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Wednesday, October 7, 2015

One Approach to Expected Future Returns

Research Affiliates runs a regular analysis of expected risk and return using valuations making use of the “Schiller CAPE”. For all its faults the Shiller P/E is the “best we have” in predicting long term returns. But not as a market timing tool. The basic premise is that high current returns which is accompanied in most cases by high valuations is a predictor of low future returns and vice versa.
Of course the model doesn’t have as an input forecasts of Federal Reserve Policy or other economic and political developments so it always makes sense to always ask “what can go wrong”.
As a short term predictive tool the model as not been particularly useful. It has produced an analysis of US stocks and bonds as highly valued and thus lower future returns for several years and the opposite for non US equities. Needless to say that did not turn out to be the case.
It is useful to note that the most widely cited reason for the ability of US stocks to produce high returns despite high current valuation is because of the low level of interest rates…raising a note of caution for those that expect US rates to rise in the near future.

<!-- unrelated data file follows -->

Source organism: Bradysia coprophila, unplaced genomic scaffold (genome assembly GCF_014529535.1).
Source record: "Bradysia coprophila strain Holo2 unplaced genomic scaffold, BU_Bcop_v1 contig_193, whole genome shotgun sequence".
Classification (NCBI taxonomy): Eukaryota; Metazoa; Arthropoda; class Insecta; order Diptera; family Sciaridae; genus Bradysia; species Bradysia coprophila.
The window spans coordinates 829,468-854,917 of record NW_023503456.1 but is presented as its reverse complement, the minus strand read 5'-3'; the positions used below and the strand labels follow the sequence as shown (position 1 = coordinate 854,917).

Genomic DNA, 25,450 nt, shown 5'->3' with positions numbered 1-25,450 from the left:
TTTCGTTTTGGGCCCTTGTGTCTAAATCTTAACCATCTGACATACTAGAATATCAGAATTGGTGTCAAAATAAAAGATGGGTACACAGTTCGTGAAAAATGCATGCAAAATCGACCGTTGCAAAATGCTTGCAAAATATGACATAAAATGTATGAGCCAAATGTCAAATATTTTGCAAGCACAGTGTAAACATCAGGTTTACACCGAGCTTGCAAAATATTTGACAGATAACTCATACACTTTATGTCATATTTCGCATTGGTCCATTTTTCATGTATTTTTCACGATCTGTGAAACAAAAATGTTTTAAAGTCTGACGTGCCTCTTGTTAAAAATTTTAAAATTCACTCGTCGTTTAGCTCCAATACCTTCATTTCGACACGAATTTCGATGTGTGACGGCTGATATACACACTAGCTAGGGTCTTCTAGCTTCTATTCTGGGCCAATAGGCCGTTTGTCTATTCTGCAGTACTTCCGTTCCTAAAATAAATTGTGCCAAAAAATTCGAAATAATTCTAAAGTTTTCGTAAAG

Expectations for returns on US Treasuries are also predicted to be low going forward despite the fact that short term traders/investors have benefited from positions in long term bonds despite their past high valuation. With 10 Year Treasury Bond yields at 2% well below their long term average it is not hard to see why the analysis forecasts both low returns and high volatility for US long term bonds going forward.

Country data is included in this graph and shows US stocks with low expected returns relative to non US stocks. In terms of the “sweet spot” in terms of prospective risk and return the cluster would include emerging markets in Asia and Western Europe. Notably two members of the BRIC club….Russia and Brazil would be in the highly speculative category of high expected return and high risk…something not only justified “by the numbers” but also with regards to the political economic situation.
Of course China is the “elephant in the room” factoring in all the uncertainty not “in the numbers” it would probably be prudent to increase the volatility number in light of political and economic uncertainty for China.

It is also useful to have perspective on recent and historical returns for asset classes. While of course there is no guarantee there is a tendency for asset class returns to "revert to the mean".

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